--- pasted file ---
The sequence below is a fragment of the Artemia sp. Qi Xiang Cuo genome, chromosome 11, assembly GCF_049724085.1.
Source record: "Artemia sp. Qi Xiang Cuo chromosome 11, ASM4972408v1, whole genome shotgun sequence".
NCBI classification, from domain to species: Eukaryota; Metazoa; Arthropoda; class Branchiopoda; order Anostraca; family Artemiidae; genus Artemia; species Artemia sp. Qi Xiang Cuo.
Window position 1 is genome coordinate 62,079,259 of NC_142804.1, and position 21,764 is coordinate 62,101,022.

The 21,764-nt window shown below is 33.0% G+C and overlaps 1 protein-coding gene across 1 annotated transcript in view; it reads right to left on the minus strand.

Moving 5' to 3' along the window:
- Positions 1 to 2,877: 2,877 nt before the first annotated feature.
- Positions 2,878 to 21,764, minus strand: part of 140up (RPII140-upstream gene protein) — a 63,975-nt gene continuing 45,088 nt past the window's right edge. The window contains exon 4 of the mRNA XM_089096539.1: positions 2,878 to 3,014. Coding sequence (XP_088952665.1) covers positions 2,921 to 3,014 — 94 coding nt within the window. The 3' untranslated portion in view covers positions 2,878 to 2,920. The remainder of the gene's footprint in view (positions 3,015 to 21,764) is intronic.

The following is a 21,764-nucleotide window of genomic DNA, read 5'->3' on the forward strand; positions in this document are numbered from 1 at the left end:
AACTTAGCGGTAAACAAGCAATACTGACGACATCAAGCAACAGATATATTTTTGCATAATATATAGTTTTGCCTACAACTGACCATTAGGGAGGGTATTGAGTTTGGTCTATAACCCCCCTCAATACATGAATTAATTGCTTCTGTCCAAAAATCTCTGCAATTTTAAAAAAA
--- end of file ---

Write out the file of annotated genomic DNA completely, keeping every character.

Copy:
The sequence below is a fragment of the Artemia sp. Qi Xiang Cuo genome, chromosome 11, assembly GCF_049724085.1.
Source record: "Artemia sp. Qi Xiang Cuo chromosome 11, ASM4972408v1, whole genome shotgun sequence".
NCBI classification, from domain to species: Eukaryota; Metazoa; Arthropoda; class Branchiopoda; order Anostraca; family Artemiidae; genus Artemia; species Artemia sp. Qi Xiang Cuo.
Window position 1 is genome coordinate 62,079,259 of NC_142804.1, and position 21,764 is coordinate 62,101,022.

The 21,764-nt window shown below is 33.0% G+C and overlaps 1 protein-coding gene across 1 annotated transcript in view; it reads right to left on the minus strand.

Moving 5' to 3' along the window:
- Positions 1 to 2,877: 2,877 nt before the first annotated feature.
- Positions 2,878 to 21,764, minus strand: part of 140up (RPII140-upstream gene protein) — a 63,975-nt gene continuing 45,088 nt past the window's right edge. The window contains exon 4 of the mRNA XM_089096539.1: positions 2,878 to 3,014. Coding sequence (XP_088952665.1) covers positions 2,921 to 3,014 — 94 coding nt within the window. The 3' untranslated portion in view covers positions 2,878 to 2,920. The remainder of the gene's footprint in view (positions 3,015 to 21,764) is intronic.

The following is a 21,764-nucleotide window of genomic DNA, read 5'->3' on the forward strand; positions in this document are numbered from 1 at the left end:
AACTTAGCGGTAAACAAGCAATACTGACGACATCAAGCAACAGATATATTTTTGCATAATATATAGTTTTGCCTACAACTGACCATTAGGGAGGGTATTGAGTTTGGTCTATAACCCCCCTCAATACATGAATTAATTGCTTCTGTCCAAAAATCTCTGCAATTTTAAAAAAA